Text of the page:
Thank you from a difficult Judaism student. Trying to work on improvement even if imperceptible to most. But not all. Reply

Carmen December 30, 2010

Paraphrasing "This is to teach us that taking in guests is greater than receiving the Divine Presence
– Talmud, Shevuot 35b, commenting on the fact that Abraham interrupted a visit from G-d to invite three passing wayfarers into his tent (Genesis 18:4)"


-This is to teach us that taking IN fellow human beings is greater than receiving the Divine Presence.

-This is to teach us that practicing G-d´s love is more important than intelectually, or even vivencialy, aknowloging Him ,in certain circumstances.

-This is to teach us that G-d´s knowledge ,without practice, can mean nothing,or even mean the intended opposite, since it can turn into pride , egotism and the formation of castes among us,which is certainly not what is meant by G-d to us.

To Anon:

I think that that the anguish you mention is more an anguish of the knowledge that we are separated from fellow human beings than separated from G-d.

Don´t you think? Reply

ruth housman marshfield hills, ma December 30, 2010

as stories are also for climbing This is a wonderful story, about the sinner, and those who sat in the circle of the just and righteous, and did not sin. And how it was just that this Yankel should sit there, because his effort at not sinning, was a great mitzvah.

We must all realize, at some level, that there is within the sacred, also the profane. That all bipolarities do ultimately fold together. So we cannot have the one, without, the other. Perhaps on a very cosmic level, we do need the Yankels of the world to remind us not just how to make ourselves better, but that reaching out, is what it is all about, and that it is the reach, the hands out and hands on experience, of being charitable, of being non judgmental, of helping each other, palms outstretched, that do inform the story itself, that learning curve that is inbuilt, within most stories.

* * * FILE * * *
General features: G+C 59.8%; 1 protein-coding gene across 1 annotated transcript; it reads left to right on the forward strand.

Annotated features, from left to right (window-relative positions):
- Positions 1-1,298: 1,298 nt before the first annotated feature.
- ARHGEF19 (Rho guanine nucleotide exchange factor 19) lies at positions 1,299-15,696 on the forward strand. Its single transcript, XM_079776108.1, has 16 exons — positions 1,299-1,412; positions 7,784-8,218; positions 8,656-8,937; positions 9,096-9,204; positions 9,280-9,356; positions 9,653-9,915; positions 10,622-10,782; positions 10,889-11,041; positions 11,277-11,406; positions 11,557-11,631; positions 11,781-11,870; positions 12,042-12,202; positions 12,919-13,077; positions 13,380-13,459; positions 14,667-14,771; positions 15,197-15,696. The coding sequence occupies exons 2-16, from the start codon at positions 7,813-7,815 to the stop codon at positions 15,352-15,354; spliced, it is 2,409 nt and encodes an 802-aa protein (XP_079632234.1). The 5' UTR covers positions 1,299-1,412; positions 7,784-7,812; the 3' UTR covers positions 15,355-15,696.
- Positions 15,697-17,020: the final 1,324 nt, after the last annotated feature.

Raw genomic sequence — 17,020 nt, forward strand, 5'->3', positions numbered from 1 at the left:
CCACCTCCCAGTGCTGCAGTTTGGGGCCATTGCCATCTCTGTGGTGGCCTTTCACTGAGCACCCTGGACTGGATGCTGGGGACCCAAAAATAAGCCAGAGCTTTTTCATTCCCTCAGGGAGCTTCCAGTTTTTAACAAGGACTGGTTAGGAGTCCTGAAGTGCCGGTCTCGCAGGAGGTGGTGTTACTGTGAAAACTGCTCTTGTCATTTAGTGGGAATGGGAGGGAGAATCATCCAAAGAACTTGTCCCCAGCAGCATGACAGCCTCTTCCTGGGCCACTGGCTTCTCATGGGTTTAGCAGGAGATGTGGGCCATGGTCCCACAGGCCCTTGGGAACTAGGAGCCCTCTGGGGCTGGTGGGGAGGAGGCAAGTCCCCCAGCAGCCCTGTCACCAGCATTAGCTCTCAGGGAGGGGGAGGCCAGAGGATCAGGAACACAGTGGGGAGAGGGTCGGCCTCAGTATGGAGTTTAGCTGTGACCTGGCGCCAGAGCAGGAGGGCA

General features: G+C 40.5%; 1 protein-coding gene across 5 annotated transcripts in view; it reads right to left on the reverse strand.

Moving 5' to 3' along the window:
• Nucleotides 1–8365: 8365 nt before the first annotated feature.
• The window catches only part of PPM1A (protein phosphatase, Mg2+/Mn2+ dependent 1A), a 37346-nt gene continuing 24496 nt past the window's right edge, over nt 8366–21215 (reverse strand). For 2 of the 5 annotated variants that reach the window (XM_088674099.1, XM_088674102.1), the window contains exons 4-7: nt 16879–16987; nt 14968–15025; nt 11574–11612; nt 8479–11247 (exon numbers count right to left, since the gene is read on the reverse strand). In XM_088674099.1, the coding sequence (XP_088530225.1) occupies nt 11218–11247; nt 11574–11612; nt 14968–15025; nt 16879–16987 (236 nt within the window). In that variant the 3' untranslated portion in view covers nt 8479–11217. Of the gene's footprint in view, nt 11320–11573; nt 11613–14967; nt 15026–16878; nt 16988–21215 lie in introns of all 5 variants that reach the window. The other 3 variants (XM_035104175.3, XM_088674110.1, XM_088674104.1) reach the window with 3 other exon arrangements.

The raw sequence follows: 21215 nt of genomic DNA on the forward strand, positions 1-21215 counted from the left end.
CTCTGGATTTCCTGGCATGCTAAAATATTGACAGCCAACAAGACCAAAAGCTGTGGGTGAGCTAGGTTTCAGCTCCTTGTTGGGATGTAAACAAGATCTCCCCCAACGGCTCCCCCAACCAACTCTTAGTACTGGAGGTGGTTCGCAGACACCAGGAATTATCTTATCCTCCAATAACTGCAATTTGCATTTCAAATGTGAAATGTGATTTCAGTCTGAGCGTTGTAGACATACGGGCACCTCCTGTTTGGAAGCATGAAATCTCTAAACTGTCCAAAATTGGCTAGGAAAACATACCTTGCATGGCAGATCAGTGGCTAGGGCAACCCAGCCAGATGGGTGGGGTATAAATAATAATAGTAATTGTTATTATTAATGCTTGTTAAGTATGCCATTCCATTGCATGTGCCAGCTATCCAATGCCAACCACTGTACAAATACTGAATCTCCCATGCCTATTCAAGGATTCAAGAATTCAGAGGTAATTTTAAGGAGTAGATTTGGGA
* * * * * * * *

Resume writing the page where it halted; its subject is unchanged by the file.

We are vines in the vineyard, and we do cling to each other, in adversity, and in good times, and all the betweens and betwixts. We need each other to be complete. Reply

Adam Winnipeg, Canada via December 28, 2010

I am Yankel I feel that I am Yankel. He cannot stop himself from sinning, and neither can I. Or, perhaps I don't. In any case, I appreciate the story and its application to my life is clear: if I can just sin for five minutes without sinning, in my mind or heart or speech or deed, then it is an accomplishment. Reply

Anonymous Boston, ma December 28, 2010

Take one problem at a time....once you have fixed it move on to the next.
Never give up! Each mitzvah is worth way more than any wrong doing you commit. Reply

IF RH, Israel December 28, 2010

Wonderful article Rav. Freeman!!! sure helps not to get down on oneself to hard when doing something wrong...after all we are only human and G-d did not make us perfect...but we always have to try to do our best... Reply

Carmen December 28, 2010

I understand this feeling... The feeling of a silent begging for just an opportunity... An ever denied opportunity to be given to me by my fellow men (and women)....

Heavens cry... I know they cry. And when they don´t cry, they burn, like Carmel has burnt... Reply

john smith fort lauderdale, fl December 28, 2010

thinking, thought, self analysis if thought itself is a sin, there is no escaping being a sinner. free thinkers understand this and only through concentration and meditation can sin be conquered. as soon as meditation stops we continue sinning and it is inevitable due to generations of misguided inequities of the soul. this is why jewish traditions prevail and every year there start a new. we all hope for the madness to stop but it never does only showing us briefly in focused concentration that for a small moment in time it can actually exist. the eternal tease if you will. if we were to maintain this translucent thought indefinately we would feel inadequate or as zombies never knowing which direction to turn but simultaniously walking in the light of wisdom and knowledge. here in lays the dilemma. live our lives as we see others or walk in our own path but being looked at by civilization as walking zombies who walk the planet in G-ds name. the choice is always ours to live with and free will determines your path. Reply